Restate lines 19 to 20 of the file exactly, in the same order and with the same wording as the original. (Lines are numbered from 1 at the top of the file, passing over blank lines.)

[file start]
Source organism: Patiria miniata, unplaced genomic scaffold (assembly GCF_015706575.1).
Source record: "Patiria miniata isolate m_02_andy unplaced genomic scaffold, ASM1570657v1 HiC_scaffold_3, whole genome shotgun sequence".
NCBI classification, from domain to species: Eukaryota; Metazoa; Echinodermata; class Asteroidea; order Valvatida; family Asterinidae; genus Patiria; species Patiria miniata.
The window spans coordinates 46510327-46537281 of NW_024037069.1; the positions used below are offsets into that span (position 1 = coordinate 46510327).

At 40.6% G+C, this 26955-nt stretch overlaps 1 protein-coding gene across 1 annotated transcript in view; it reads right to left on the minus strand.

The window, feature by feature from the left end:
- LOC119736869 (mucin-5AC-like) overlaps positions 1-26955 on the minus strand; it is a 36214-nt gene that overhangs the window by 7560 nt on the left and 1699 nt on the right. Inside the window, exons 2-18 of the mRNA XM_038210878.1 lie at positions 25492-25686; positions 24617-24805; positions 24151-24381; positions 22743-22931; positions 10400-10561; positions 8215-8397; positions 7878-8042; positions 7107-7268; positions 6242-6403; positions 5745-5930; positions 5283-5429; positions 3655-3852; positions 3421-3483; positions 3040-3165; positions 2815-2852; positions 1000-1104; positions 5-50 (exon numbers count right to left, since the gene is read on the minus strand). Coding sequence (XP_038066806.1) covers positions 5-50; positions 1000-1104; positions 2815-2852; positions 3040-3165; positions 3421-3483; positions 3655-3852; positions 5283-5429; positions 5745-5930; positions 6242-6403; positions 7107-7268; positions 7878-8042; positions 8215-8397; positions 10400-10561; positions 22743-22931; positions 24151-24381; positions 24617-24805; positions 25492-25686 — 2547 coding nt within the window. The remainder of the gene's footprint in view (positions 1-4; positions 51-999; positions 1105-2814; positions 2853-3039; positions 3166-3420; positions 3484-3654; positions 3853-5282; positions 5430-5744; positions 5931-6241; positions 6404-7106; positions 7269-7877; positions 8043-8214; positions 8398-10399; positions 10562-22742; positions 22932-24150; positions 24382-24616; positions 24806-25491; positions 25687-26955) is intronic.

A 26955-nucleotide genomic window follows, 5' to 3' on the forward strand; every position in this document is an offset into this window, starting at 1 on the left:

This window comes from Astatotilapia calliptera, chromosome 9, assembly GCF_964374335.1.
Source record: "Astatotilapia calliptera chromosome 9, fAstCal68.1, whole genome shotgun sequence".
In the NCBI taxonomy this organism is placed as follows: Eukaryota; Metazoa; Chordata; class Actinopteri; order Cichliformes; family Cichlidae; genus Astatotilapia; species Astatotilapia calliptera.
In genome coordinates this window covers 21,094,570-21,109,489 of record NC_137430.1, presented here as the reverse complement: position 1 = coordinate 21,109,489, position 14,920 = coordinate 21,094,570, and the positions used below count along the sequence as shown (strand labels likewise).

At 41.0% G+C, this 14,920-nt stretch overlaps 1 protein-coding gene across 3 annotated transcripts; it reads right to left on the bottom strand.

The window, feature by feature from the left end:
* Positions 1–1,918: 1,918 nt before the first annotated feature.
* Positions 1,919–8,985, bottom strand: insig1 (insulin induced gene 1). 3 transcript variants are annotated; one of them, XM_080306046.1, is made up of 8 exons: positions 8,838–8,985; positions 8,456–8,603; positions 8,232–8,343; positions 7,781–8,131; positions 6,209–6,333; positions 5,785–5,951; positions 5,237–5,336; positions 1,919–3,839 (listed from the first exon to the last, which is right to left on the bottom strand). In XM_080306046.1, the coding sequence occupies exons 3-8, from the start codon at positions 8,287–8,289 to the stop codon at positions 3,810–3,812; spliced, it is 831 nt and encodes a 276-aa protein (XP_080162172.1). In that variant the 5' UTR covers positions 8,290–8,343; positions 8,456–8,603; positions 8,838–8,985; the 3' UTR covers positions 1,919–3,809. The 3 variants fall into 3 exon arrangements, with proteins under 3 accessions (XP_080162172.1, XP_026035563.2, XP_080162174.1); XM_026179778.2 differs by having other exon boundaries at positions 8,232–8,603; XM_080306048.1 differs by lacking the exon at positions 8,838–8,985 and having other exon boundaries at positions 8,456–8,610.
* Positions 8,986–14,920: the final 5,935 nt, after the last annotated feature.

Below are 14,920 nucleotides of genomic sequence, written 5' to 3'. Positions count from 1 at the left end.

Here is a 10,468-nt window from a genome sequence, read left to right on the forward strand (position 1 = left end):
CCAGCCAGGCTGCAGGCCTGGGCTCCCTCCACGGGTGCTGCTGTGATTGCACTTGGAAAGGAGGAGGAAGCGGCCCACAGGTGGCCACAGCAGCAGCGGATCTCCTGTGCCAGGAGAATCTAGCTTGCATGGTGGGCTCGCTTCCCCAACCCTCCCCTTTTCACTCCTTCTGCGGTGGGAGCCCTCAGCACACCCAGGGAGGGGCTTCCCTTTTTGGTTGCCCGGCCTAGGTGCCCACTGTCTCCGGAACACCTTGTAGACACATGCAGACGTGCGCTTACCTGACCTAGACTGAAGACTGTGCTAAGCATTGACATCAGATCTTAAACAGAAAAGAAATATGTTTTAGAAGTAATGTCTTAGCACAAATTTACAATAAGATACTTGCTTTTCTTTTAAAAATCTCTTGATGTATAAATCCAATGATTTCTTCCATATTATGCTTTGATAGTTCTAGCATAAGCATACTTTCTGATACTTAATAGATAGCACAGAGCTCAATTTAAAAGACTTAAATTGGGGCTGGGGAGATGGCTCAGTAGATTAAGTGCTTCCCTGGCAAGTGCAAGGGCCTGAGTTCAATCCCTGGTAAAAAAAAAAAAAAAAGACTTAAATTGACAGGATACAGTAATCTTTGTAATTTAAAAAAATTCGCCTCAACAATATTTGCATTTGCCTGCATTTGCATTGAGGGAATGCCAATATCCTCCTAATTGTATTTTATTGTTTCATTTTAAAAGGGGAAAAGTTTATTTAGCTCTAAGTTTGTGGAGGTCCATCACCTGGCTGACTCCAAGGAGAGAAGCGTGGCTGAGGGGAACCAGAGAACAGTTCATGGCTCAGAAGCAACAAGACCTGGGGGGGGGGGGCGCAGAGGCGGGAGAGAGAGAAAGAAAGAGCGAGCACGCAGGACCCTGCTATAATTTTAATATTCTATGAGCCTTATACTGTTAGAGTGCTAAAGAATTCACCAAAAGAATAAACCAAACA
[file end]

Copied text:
Here is a 10,468-nt window from a genome sequence, read left to right on the forward strand (position 1 = left end):
CCAGCCAGGCTGCAGGCCTGGGCTCCCTCCACGGGTGCTGCTGTGATTGCACTTGGAAAGGAGGAGGAAGCGGCCCACAGGTGGCCACAGCAGCAGCGGATCTCCTGTGCCAGGAGAATCTAGCTTGCATGGTGGGCTCGCTTCCCCAACCCTCCCCTTTTCACTCCTTCTGCGGTGGGAGCCCTCAGCACACCCAGGGAGGGGCTTCCCTTTTTGGTTGCCCGGCCTAGGTGCCCACTGTCTCCGGAACACCTTGTAGACACATGCAGACGTGCGCTTACCTGACCTAGACTGAAGACTGTGCTAAGCATTGACATCAGATCTTAAACAGAAAAGAAATATGTTTTAGAAGTAATGTCTTAGCACAAATTTACAATAAGATACTTGCTTTTCTTTTAAAAATCTCTTGATGTATAAATCCAATGATTTCTTCCATATTATGCTTTGATAGTTCTAGCATAAGCATACTTTCTGATACTTAATAGATAGCACAGAGCTCAATTTAAAAGACTTAAATTGGGGCTGGGGAGATGGCTCAGTAGATTAAGTGCTTCCCTGGCAAGTGCAAGGGCCTGAGTTCAATCCCTGGTAAAAAAAAAAAAAAAAGACTTAAATTGACAGGATACAGTAATCTTTGTAATTTAAAAAAATTCGCCTCAACAATATTTGCATTTGCCTGCATTTGCATTGAGGGAATGCCAATATCCTCCTAATTGTATTTTATTGTTTCATTTTAAAAGGGGAAAAGTTTATTTAGCTCTAAGTTTGTGGAGGTCCATCACCTGGCTGACTCCAAGGAGAGAAGCGTGGCTGAGGGGAACCAGAGAACAGTTCATGGCTCAGAAGCAACAAGACCTGGGGGGGGGGGGCGCAGAGGCGGGAGAGAGAGAAAGAAAGAGCGAGCACGCAGGACCCTGCTATAATTTTAATATTCTATGAGCCTTATACTGTTAGAGTGCTAAAGAATTCACCAAAAGAATAAACCAAACA